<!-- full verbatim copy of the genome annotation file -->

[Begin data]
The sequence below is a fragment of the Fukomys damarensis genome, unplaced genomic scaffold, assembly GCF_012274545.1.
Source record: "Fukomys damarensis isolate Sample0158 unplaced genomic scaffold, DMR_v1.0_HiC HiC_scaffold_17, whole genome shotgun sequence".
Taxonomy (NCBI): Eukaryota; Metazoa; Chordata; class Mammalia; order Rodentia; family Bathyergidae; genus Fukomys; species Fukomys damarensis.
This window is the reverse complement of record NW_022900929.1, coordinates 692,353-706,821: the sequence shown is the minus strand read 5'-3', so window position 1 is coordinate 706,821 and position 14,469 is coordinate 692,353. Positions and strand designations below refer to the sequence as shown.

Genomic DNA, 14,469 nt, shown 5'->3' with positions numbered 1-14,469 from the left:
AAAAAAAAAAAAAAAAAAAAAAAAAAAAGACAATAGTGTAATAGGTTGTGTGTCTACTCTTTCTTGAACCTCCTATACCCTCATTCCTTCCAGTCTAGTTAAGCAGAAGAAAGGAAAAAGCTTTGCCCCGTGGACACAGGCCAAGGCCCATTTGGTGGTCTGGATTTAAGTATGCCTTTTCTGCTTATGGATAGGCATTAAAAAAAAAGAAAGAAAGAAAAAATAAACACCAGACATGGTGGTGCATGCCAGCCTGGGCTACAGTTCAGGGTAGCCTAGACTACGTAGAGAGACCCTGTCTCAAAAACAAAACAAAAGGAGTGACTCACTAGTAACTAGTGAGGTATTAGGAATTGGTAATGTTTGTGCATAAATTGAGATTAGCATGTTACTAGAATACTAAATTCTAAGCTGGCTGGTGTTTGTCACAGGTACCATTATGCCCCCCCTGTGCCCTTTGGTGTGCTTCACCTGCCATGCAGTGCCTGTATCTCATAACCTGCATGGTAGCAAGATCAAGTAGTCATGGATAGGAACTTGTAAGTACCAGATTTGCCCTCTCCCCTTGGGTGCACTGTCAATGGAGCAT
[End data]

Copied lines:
The sequence below is a fragment of the Fukomys damarensis genome, unplaced genomic scaffold, assembly GCF_012274545.1.
Source record: "Fukomys damarensis isolate Sample0158 unplaced genomic scaffold, DMR_v1.0_HiC HiC_scaffold_17, whole genome shotgun sequence".
Taxonomy (NCBI): Eukaryota; Metazoa; Chordata; class Mammalia; order Rodentia; family Bathyergidae; genus Fukomys; species Fukomys damarensis.
This window is the reverse complement of record NW_022900929.1, coordinates 692,353-706,821: the sequence shown is the minus strand read 5'-3', so window position 1 is coordinate 706,821 and position 14,469 is coordinate 692,353. Positions and strand designations below refer to the sequence as shown.

Genomic DNA, 14,469 nt, shown 5'->3' with positions numbered 1-14,469 from the left:
AAAAAAAAAAAAAAAAAAAAAAAAAAAAGACAATAGTGTAATAGGTTGTGTGTCTACTCTTTCTTGAACCTCCTATACCCTCATTCCTTCCAGTCTAGTTAAGCAGAAGAAAGGAAAAAGCTTTGCCCCGTGGACACAGGCCAAGGCCCATTTGGTGGTCTGGATTTAAGTATGCCTTTTCTGCTTATGGATAGGCATTAAAAAAAAAGAAAGAAAGAAAAAATAAACACCAGACATGGTGGTGCATGCCAGCCTGGGCTACAGTTCAGGGTAGCCTAGACTACGTAGAGAGACCCTGTCTCAAAAACAAAACAAAAGGAGTGACTCACTAGTAACTAGTGAGGTATTAGGAATTGGTAATGTTTGTGCATAAATTGAGATTAGCATGTTACTAGAATACTAAATTCTAAGCTGGCTGGTGTTTGTCACAGGTACCATTATGCCCCCCCTGTGCCCTTTGGTGTGCTTCACCTGCCATGCAGTGCCTGTATCTCATAACCTGCATGGTAGCAAGATCAAGTAGTCATGGATAGGAACTTGTAAGTACCAGATTTGCCCTCTCCCCTTGGGTGCACTGTCAATGGAGCAT